July 18, 2018
Highly leveraged corporate borrowers are thriving in the current environment. Earnings growth accelerated to 18 percent year over year in the first quarter of 2018 for high-yield corporate bond issuers. Loan issuer earnings growth was also strong at 9 percent. Defaults have declined, leverage ratios have improved, and coverage is healthy. It is clear that the U.S. corporate tax cut has provided a late cycle boost that is flowing through to credit markets.
The late-cycle fiscal boost is stoking more investor complacency in the institutional loan market. Recent primary market trends are reminiscent of 2006 and 2007, when heavy activity related to mergers and acquisitions (M&A) and leveraged buyouts (LBO) preceded the financial crisis. This activity, accompanied by increasing levels of leverage, more aggressive earnings adjustments, and tighter spreads, is further eroding creditor protections. Adding to our concerns is the recent escalation of trade tensions, which causes us to question how long the fiscal boost to credit will last. Though positive fundamental data might suggest otherwise, we caution investors to stay guarded for exogenous shocks that could pull the next recession forward and cause markets to reprice credit risk.
Source: ICE Bank of America Merrill Lynch, Credit Suisse. *Discount Margin to Maturity assumes three-year average life. Past performance does not guarantee future results.
Source: ICE Bank of America Merrill Lynch. Data as of 6.30.2018. Past performance does not guarantee future results.
Source: Credit Suisse. Data as of 6.30.2018. Past performance does not guarantee future results.
As the U.S. economy powers along, with second quarter 2018 gross domestic product (GDP) tracking models pointing to a robust 5.2 percent annualized growth rate, according to Macroeconomic Advisers, geopolitical risk continues to weigh on the market. Positive headlines surrounding growth and the labor market are offset by the trade war launched by the United States against both its rivals and its allies. In May, the Trump administration allowed the aluminum and steel tariff exemptions to expire for Canada, Mexico, and the European Union, instituting 25 percent tariffs on steel and 10 percent tariffs on aluminum imported from these regions. In June, the U.S. administration announced it would also impose 25 percent tariffs on $50 billion worth of China imports ($34 billion of which would be tariffed beginning in July), to which China promised retaliation. Shortly thereafter, the European Union announced it would impose tariffs ranging from 25–50 percent on a long list of American goods. Over this period, 10-year Treasury yields peaked at 3.1 percent and finished the quarter at 2.9 percent.
The bond market’s reaction to trade rhetoric indicates that there is a tug of war at hand. While fiscal stimulus pushed up bond yields initially, tariffs are weighing them down. Markets are right to be concerned about the consequences of a trade war in which no one wins. Outside of the United States, this trade war will have the intended impact of squeezing economic growth in export-heavy regions, but among the losers will also be U.S. consumers. Some corporations may slow or postpone hiring as they manage for rising input costs. Others will pass higher prices on to the consumer, causing disposable incomes to suffer. In either case, tariffs reduce the benefit of the fiscal stimulus.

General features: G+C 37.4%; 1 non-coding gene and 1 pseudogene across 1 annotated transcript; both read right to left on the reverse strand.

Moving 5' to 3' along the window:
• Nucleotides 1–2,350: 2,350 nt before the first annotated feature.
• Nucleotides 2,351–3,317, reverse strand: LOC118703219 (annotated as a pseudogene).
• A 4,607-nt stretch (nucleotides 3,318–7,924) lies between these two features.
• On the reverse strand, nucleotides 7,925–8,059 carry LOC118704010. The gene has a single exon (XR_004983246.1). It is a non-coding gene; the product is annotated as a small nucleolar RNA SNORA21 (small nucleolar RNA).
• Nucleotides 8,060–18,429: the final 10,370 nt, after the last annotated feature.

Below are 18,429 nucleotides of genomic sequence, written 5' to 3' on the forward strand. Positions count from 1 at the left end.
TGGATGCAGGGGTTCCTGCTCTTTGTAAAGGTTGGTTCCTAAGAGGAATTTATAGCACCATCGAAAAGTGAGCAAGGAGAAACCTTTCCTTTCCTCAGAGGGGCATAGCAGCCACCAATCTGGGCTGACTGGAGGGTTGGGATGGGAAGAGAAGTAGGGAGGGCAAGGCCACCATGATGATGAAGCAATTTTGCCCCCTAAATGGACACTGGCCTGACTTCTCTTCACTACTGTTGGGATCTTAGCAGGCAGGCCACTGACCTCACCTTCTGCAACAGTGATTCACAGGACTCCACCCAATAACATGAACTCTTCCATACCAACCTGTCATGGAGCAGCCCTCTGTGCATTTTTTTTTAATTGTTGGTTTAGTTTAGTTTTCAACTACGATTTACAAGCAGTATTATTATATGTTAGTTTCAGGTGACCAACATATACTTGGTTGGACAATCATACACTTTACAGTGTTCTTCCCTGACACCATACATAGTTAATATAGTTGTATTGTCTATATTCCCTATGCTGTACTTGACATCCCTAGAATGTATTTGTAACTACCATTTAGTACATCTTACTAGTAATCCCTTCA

The Fed’s confidence in the U.S. economy seems to have sharpened in recent weeks despite trade war uncertainty. In the June Summary of Economic Projections (SEP), the Federal Open Market Committee’s (FOMC) median expectations for 2018 GDP growth rose from 2.7 percent to 2.8 percent. The FOMC now expects a lower unemployment rate, higher personal consumption expenditures inflation and a higher fed funds rate for 2018 and 2019 than previously expected. Acting like a slow-moving train, the Fed’s reaction is a lagging indicator of economic data. When asked about how the FOMC was taking trade policy into account, Fed Chair Jerome Powell made clear in his post-meeting press conference that trade issues are not within the scope of the Fed’s mandate, and that authority over trade specifically belongs to the executive branch. Powell went so far as to say that while increased trade tensions are indeed a risk, it is not evident in the economic data. A week later, Powell reiterated his view that the case for more rate hikes was strong. By the time the trade war feeds into economic data, it may be too late. The Fed is determined to tighten financial conditions until economic growth and hiring slow to a more sustainable pace.
Source: Bloomberg, Guggenheim Investments. Data as of 6.26.2018.
We believe that the net effect of all factors affecting rates—fiscal stimulus, trade war, and monetary policy tightening—will keep long-term interest rates from moving much higher than current levels. The market is pricing this in to the yield curve, with the difference between 30-year and two-year Treasury yields at its lowest level since August 2007. The bond market is sending a warning signal that makes us wary of taking on too much credit risk at this stage.
We have for some time been arguing for more defensive positioning through up-in-quality themes, such as reducing spread duration, minimizing exposure to CCC-rated borrowers, and focusing on companies with steady cash flow. As the market has begun to converge with our view over the past six months we have seen an increase in spread volatility. Despite a fairly positive fundamental backdrop in credit this year, the market has had spasms of volatility as it prices in increased uncertainty. We maintain our view that a recession will likely come in 2020 and markets will discount this as early as 2019. In the meantime, we are watching for exogenous factors that may cause the recession to come sooner than we currently expect.